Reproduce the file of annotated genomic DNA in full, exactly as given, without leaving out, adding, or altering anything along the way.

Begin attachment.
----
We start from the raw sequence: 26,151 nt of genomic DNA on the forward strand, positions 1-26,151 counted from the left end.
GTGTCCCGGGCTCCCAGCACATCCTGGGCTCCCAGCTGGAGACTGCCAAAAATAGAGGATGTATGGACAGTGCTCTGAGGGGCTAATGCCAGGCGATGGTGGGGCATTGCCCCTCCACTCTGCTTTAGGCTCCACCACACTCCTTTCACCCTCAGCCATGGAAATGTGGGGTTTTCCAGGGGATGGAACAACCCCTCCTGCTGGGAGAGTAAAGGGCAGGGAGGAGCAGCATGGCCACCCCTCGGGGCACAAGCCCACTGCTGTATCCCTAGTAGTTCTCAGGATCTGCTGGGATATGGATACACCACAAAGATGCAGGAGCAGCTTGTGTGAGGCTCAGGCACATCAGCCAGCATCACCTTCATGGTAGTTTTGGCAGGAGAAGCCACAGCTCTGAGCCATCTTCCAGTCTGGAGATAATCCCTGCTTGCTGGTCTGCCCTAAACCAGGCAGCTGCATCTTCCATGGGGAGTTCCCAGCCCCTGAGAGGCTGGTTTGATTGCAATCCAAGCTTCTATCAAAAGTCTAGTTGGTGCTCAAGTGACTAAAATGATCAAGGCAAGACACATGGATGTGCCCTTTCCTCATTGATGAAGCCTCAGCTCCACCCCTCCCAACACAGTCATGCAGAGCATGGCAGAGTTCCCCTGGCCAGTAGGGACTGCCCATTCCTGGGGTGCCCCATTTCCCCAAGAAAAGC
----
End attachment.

We start from the raw sequence: 26,151 nt of genomic DNA on the forward strand, positions 1-26,151 counted from the left end.
GTGTCCCGGGCTCCCAGCACATCCTGGGCTCCCAGCTGGAGACTGCCAAAAATAGAGGATGTATGGACAGTGCTCTGAGGGGCTAATGCCAGGCGATGGTGGGGCATTGCCCCTCCACTCTGCTTTAGGCTCCACCACACTCCTTTCACCCTCAGCCATGGAAATGTGGGGTTTTCCAGGGGATGGAACAACCCCTCCTGCTGGGAGAGTAAAGGGCAGGGAGGAGCAGCATGGCCACCCCTCGGGGCACAAGCCCACTGCTGTATCCCTAGTAGTTCTCAGGATCTGCTGGGATATGGATACACCACAAAGATGCAGGAGCAGCTTGTGTGAGGCTCAGGCACATCAGCCAGCATCACCTTCATGGTAGTTTTGGCAGGAGAAGCCACAGCTCTGAGCCATCTTCCAGTCTGGAGATAATCCCTGCTTGCTGGTCTGCCCTAAACCAGGCAGCTGCATCTTCCATGGGGAGTTCCCAGCCCCTGAGAGGCTGGTTTGATTGCAATCCAAGCTTCTATCAAAAGTCTAGTTGGTGCTCAAGTGACTAAAATGATCAAGGCAAGACACATGGATGTGCCCTTTCCTCATTGATGAAGCCTCAGCTCCACCCCTCCCAACACAGTCATGCAGAGCATGGCAGAGTTCCCCTGGCCAGTAGGGACTGCCCATTCCTGGGGTGCCCCATTTCCCCAAGAAAAGC